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Activity in young adulthood lessens chance of middle age weight gain

Kathleen Blanchard's picture

Staying active in young adulthood, especially for women, helps fight middle-age weight gain, found in a research study that followed study participants for 20 years.

The findings show high-level activity over 20 years can help lessen weight gain in mid-life. Researchers measured activity levels of 3,554 men and women, ages 18 to 30 at the beginning of the study, finding those who maintained higher levels of activity gained fewer inches around the waist and smaller gains in body mass index compared to low-level activity.

Background study information from the study authors notes the prevalence of obesity since 1976 affects 30 percent of adults in the United States. Until now, little information was available about how to avoid weight gain in mid-life that accompanies aging.

The findings are from The Coronary Artery Risk Development in Young Adults (CARDIA) study, 1985-1986 to 2005-2006. At follow-up, the participants who were from Chicago, Birmingham, Ala, Minneapolis, and Oakland, California were examined and questioned about 13 specific activities and level of intensity they performed over the previous year.

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The researchers say, "Importantly, women seemed to benefit the most from maintaining higher activity; the magnitude of weight change was more than twice as large among women compared with men. Similarly, participants who maintained the Health and Human Services-recommended 150 minutes of moderate activity per week gained significantly less weight compared with participants who did not."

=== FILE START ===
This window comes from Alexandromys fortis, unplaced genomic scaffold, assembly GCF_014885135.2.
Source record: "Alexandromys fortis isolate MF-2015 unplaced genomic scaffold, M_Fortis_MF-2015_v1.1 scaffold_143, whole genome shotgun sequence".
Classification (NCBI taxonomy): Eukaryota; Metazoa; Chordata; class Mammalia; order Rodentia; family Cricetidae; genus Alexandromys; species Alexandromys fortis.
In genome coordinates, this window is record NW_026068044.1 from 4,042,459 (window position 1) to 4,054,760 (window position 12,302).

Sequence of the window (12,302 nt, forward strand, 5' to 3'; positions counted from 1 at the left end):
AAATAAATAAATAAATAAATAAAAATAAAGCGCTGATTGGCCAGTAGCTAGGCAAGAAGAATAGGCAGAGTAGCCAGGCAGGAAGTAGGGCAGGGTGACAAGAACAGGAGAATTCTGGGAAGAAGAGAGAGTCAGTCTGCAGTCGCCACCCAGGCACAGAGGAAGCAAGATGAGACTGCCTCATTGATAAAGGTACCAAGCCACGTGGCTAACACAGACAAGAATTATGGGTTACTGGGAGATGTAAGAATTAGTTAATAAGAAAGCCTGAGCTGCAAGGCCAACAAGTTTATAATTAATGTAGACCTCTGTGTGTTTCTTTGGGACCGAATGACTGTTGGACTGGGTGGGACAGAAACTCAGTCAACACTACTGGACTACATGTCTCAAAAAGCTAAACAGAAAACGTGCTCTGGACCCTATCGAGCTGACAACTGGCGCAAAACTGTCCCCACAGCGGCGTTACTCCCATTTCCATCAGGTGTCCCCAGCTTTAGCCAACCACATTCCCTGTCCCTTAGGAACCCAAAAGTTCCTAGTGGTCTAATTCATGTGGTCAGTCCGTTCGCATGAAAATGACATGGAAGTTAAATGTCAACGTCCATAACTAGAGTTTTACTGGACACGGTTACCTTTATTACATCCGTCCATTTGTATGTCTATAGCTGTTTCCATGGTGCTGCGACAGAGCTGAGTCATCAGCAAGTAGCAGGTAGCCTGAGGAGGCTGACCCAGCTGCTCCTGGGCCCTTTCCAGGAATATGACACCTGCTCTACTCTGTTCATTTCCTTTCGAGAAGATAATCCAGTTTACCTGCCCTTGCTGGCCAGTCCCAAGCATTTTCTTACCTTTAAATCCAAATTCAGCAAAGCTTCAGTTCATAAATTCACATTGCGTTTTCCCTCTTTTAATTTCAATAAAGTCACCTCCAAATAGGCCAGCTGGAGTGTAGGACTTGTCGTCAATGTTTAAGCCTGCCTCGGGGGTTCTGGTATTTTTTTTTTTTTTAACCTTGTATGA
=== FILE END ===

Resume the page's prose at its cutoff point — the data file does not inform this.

Over the 20 years, and compared to the lower activity group, men who maintained high level of activity gained 5.7 pounds less. Women gained 13.6 fewer pounds. Waist circumference was 1.6 inches lower for men and for women 1.5 inches.

Study author Arlene L. Hankinson, M.D., M.S., of the Feinberg School of Medicine, Northwestern University, Chicago, who led the study says, maintaining physical activity “makes a difference”. She adds, it is important not to let activity levels drop with age. Her suggestion is to “Find something that you love to do and keep doing it.”

The authors say the study highlights the importance of maintaining regular physical activity throughout young adulthood that includes 30 minutes of moderate to high-level activity daily to help curb middle age weight gain. Dr. Hankinson says nothing prevents age related weight gain entirely, but regular physical activity helps. For all adults, but for women especially, the study found high-level activity was associated with gaining less weight and fewer inches in the mid-section in later adulthood.